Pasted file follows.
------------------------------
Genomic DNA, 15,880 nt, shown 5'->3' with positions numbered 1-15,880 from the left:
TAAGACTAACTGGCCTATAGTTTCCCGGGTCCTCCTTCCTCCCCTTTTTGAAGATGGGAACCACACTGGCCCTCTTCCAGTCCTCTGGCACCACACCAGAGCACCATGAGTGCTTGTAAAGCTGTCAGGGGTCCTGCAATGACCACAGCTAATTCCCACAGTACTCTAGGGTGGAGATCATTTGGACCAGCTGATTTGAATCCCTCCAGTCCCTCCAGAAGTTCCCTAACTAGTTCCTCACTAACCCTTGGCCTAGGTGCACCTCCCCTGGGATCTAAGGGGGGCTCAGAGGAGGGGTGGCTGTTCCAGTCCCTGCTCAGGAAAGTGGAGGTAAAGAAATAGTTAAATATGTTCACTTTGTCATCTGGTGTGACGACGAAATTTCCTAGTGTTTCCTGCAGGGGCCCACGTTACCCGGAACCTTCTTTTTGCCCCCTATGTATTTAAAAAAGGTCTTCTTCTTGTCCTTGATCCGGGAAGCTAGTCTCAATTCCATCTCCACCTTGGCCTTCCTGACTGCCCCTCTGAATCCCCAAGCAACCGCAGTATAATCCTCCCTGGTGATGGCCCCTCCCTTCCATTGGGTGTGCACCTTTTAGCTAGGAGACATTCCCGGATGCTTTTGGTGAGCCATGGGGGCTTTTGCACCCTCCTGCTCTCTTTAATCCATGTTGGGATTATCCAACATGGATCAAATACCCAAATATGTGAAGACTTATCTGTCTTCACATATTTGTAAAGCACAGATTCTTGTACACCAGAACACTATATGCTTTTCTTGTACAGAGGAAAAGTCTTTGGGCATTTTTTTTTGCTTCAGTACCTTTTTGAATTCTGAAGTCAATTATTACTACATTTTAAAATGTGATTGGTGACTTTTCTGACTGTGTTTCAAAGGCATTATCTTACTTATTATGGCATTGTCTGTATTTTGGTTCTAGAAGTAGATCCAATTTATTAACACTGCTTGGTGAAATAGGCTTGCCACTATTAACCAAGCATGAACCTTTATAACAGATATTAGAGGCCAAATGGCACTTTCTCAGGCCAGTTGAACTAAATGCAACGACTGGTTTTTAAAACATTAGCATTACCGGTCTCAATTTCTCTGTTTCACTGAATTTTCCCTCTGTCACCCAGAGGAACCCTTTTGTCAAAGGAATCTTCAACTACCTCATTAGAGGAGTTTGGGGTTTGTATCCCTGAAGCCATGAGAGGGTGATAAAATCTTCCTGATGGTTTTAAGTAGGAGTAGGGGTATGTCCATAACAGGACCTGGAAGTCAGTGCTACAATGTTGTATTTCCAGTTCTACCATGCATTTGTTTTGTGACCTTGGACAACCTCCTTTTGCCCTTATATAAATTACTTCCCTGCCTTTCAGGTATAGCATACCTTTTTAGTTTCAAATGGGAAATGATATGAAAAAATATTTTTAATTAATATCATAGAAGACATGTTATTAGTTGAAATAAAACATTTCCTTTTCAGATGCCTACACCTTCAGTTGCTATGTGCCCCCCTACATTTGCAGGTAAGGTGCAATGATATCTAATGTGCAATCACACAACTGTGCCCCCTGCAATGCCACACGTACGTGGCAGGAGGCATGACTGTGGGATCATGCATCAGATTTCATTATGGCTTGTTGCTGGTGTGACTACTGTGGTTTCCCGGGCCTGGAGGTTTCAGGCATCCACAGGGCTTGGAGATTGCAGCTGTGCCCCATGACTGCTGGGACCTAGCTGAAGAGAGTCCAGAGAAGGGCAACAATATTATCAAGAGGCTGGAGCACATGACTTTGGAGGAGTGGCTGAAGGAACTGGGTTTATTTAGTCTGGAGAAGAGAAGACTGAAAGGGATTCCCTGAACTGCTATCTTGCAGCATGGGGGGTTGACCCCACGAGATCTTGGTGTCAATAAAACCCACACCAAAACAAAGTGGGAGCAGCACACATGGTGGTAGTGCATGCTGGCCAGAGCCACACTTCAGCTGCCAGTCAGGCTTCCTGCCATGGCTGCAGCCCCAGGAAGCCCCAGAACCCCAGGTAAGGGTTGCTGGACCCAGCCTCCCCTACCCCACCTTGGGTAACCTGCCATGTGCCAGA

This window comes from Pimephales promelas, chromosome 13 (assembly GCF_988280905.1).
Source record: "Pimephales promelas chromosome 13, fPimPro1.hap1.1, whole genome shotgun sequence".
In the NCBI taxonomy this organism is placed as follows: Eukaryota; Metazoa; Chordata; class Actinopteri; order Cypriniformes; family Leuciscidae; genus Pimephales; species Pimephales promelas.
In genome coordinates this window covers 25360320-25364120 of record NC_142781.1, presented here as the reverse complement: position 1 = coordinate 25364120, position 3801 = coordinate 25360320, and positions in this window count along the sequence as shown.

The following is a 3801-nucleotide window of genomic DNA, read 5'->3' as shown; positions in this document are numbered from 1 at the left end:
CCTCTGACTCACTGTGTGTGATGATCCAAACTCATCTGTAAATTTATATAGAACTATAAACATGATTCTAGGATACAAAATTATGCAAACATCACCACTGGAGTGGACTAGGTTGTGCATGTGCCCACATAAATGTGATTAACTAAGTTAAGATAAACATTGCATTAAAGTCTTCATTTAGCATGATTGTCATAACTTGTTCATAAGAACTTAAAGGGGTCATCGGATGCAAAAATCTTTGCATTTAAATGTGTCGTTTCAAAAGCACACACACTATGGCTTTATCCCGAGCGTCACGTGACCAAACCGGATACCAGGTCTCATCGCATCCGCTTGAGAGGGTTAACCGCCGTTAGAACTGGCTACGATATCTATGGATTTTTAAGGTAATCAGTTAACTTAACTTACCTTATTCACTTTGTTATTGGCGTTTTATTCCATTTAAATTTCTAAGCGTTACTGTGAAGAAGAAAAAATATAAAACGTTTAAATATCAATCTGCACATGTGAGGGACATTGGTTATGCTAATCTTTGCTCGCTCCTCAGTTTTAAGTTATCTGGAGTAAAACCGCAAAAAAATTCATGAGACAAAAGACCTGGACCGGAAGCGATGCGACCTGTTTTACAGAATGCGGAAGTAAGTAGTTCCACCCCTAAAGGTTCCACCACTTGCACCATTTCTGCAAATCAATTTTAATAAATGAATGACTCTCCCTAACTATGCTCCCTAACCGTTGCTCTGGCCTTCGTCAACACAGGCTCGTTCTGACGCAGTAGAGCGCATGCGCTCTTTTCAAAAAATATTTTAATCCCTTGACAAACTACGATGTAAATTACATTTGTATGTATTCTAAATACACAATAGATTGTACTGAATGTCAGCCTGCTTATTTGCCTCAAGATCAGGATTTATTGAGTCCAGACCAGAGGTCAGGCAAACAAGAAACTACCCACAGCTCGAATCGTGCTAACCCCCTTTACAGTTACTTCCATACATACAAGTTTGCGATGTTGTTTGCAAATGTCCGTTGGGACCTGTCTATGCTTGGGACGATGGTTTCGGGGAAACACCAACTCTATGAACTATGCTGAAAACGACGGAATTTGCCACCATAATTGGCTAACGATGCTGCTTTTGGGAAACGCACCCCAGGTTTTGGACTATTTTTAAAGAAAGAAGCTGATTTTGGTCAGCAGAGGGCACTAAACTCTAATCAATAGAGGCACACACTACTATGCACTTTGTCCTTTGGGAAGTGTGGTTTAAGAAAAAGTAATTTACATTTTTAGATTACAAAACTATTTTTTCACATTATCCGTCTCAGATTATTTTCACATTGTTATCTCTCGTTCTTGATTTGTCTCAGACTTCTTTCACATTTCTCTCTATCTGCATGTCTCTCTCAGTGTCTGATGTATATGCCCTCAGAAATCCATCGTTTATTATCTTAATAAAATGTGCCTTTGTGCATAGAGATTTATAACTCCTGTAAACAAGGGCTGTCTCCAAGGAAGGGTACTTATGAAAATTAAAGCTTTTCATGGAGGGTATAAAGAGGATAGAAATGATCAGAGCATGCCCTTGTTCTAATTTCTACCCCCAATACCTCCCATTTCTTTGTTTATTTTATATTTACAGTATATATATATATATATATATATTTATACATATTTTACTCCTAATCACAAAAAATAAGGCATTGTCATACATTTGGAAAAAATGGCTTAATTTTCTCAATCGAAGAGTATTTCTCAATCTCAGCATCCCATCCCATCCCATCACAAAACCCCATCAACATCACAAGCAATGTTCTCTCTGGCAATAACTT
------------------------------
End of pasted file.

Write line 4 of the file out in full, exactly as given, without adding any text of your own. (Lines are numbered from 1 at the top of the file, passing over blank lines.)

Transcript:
Source record: "Pimephales promelas chromosome 13, fPimPro1.hap1.1, whole genome shotgun sequence".